Samantha is currently in her second year of studies at the University of Toronto and is pursuing a Master of Music degree in Saxophone Performance. She is a member of Dr. Wallace Halladay's studio. Samantha began playing piano at the age of 5 and saxophone at the age of 8. She has completed her Bachelor of Music degree with Honours from Memorial University of Newfoundland, studying with Paul Bendzsa and Dr. Christine Carter.
For five years, Samantha has attended the New York Summer Music Festival where she has had the privilege of studying with Dr. Paul Cohen, who currently teaches at Manhattan School of Music. Samantha has won several awards, including Junior (2009) and Senior (2014) Instrumental Rose Bowls at the Kiwanis Music Festival in St. John's, Newfoundland.
In 2014, Samantha had the privilege to represent Newfoundland and Labrador at the National Music Festival in Kelowna, British Columbia. She is also the recipient of several awards from Music Fest Canada, including the Ricco Golden Reed Award for most outstanding performer on a reed instrument (2010), and the Slaight Music Scholarship for outstanding musicianship (2012).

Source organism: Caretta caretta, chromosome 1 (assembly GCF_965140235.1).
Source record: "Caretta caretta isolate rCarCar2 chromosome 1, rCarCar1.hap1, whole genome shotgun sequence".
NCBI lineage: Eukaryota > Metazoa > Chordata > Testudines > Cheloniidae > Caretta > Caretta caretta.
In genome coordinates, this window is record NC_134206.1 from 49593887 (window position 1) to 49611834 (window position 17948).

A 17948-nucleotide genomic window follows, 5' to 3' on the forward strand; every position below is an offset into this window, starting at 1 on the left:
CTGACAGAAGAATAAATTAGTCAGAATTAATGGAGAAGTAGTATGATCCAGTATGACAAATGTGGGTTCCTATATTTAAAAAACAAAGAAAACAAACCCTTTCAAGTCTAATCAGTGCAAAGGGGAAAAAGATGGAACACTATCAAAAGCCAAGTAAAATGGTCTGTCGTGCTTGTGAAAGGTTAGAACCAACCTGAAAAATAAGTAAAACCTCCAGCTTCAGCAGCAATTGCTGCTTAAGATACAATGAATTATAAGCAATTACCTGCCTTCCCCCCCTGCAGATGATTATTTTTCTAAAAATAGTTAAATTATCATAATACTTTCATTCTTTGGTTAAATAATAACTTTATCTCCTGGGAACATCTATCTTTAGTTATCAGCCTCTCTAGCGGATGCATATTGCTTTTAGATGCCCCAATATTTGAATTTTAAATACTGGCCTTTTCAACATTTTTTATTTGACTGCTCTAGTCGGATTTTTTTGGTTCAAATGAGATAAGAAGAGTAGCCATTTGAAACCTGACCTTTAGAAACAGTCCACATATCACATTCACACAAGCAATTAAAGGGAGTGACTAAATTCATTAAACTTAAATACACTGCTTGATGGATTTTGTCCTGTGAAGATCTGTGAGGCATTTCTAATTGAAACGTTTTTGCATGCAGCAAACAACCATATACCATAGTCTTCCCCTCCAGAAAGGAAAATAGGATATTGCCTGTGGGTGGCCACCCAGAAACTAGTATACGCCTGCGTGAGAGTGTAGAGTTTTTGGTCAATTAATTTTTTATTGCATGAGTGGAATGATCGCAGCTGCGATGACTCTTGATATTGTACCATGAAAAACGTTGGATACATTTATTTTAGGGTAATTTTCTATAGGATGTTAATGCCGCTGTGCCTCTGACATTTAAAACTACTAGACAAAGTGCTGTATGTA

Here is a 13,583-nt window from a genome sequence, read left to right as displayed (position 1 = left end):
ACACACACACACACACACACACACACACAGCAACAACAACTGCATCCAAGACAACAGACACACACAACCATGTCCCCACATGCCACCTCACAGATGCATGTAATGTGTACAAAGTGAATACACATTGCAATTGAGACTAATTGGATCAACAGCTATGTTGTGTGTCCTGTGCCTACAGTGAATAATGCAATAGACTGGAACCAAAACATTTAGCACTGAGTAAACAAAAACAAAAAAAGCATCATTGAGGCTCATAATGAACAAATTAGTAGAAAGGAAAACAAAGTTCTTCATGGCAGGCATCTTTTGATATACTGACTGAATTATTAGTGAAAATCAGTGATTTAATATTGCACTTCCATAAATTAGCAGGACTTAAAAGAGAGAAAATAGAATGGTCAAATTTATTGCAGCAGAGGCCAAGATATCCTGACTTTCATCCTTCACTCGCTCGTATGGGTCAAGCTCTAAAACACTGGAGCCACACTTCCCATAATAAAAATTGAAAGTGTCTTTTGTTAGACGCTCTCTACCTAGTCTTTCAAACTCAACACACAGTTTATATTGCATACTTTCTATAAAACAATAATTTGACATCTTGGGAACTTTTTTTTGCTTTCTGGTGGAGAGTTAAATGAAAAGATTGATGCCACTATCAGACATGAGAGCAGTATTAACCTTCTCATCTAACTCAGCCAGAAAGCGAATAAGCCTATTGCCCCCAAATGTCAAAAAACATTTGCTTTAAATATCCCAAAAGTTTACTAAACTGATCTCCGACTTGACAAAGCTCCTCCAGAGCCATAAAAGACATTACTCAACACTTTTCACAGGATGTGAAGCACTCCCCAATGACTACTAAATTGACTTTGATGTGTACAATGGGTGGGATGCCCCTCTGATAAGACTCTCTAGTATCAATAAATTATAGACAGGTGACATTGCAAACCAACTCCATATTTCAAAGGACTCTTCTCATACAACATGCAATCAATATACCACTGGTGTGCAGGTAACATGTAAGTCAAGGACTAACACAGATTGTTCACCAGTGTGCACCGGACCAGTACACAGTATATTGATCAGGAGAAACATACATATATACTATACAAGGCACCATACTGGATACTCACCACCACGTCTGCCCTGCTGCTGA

Samantha began teaching saxophone lessons in 2012 in St. John's, Newfoundland. She is comfortable teaching students from beginner to advanced levels.
I believe it is important for a teacher to be organized, to establish goals and objectives, and to involve parents that are supportive of their child's musical progress.
The success of a musician's experience in performance is dependent on having the right relationship with his or her teacher. Having been enrolled in music lessons from the age of 5 and studying with several amazing teachers, I understand how important the teacher-student connection is. It can be extremely effective in stimulating student motivation and progress. I believe it is important to pick appropriate repertoire that reflects the abilities of the student, yet challenges the student's musical interests. I also believe that it is important for a musician/teacher to be organized, to establish goals and objectives, and to involve parents that are supportive of their child's musical progress.